The Sangha

Having studied Buddhism for over ten years, I was blessed to have finally found Bhante Sujatha of the Blue Lotus Buddhist Temple. (or perhaps he found me)
I felt I had been on the right path for a long time, and knowing that Buddha took this path alone to reach enlightenment, I felt that practicing on my own was the best choice for me.
I had only tried once before to be apart of a Buddhist group, and quite honestly they were too far off from what I had studied. They seemed very ritualistic and believed in deities. This was not something I had found to be true in my studies.
So I always just studied and practiced in my own way, feeling this was best for me.
But the first time I sat and spoke with Bhante, he told me me that I was missing something. I asked him what that was, and he responded “the sangha”.
When I asked him why this was important, he explained that the support of Noble friends is extremely helpful in our practice. So I asked why Buddha could achieve enlightenment by himself, and we need the sangha. Bhante agreed, and said yes this is possible. But Buddha was a special person, and most of us need the support of others who are on the same path. This is the Triple Gem, with the Buddha as an example, the dhamma as the teachings, and the sangha as the community of Noble friends.
And I was clearly missing one of the gems.

Ananda, Lord Buddha’s long-time personal attendant and monk-disciple, asked the Buddha:
“Lord, is it true what has been said, that good spiritual friends are fully half of the holy life?”
The Master replied, “No, Ananda, good spiritual friends are the whole of the holy life. Find refuge in the sangha community.”

Thich Nhat Hanh said:
“Taking refuge in the sangha means putting your trust in a community of solid members who practice mindfulness together. You do not have to practice intensively—just being in a sangha where people are happy, living deeply the moments of their days, is enough. Each person’s way of sitting, walking, eating, working, and smiling is a source of inspiration; and transformation takes place without effort. If someone who is troubled is placed in a good sangha, just being there is enough to bring about a transformation. I hope communities of practice in the West will organize themselves as families. In Asian sanghas, we address each other as Dharma Brother, Dharma Sister, Dharma Aunt, or Dharma Uncle, and we call our teacher Dharma Father or Dharma Mother. A practice community needs that kind of familial brotherhood to nourish practice.”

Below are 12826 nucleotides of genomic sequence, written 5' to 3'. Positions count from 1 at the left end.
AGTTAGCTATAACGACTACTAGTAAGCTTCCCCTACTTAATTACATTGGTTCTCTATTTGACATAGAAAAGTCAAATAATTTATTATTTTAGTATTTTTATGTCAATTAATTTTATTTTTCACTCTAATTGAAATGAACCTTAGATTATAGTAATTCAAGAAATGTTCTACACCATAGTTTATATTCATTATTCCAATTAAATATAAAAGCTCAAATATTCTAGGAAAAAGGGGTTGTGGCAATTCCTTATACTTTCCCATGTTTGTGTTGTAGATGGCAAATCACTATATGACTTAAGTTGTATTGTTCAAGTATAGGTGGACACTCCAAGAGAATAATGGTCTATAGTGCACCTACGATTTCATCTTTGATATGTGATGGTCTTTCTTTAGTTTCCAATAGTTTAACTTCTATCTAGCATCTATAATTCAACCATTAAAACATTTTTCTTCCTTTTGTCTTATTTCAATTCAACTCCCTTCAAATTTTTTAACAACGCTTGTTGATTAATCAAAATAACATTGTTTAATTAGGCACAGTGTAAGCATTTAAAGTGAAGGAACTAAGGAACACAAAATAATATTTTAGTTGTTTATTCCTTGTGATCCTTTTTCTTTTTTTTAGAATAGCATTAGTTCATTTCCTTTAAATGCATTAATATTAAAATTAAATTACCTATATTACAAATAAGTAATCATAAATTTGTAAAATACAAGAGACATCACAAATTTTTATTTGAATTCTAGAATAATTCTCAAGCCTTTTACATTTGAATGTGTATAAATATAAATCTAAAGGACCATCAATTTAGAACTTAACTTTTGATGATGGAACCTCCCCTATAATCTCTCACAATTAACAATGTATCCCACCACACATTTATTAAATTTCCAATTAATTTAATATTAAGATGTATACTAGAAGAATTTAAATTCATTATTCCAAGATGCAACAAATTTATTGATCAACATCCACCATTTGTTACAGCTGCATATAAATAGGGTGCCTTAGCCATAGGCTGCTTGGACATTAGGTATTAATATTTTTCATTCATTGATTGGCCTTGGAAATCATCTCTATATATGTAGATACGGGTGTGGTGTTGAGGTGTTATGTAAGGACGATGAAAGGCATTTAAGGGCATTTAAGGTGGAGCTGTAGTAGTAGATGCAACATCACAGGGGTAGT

Now that I have been blessed to be apart of the sangha, I completely understand why this is so important and nourishing.
Not only do I witness so many examples of loving kindness and compassion first hand every day, but I also have become aware of the connectedness to all living beings. This is truly the greatest sangha, the World we live in.
We are all Brothers and Sisters, Moms and Dads, Aunts and Uncles to one another. Not a one of us is alone.

So I hope, if you were like I was, you will consider becoming a part of a sangha. Find a community that supports and nourishes your own loving kindness and compassion. I believe that soon you too will see how quickly your Family grows.

May you be well, happy and peaceful.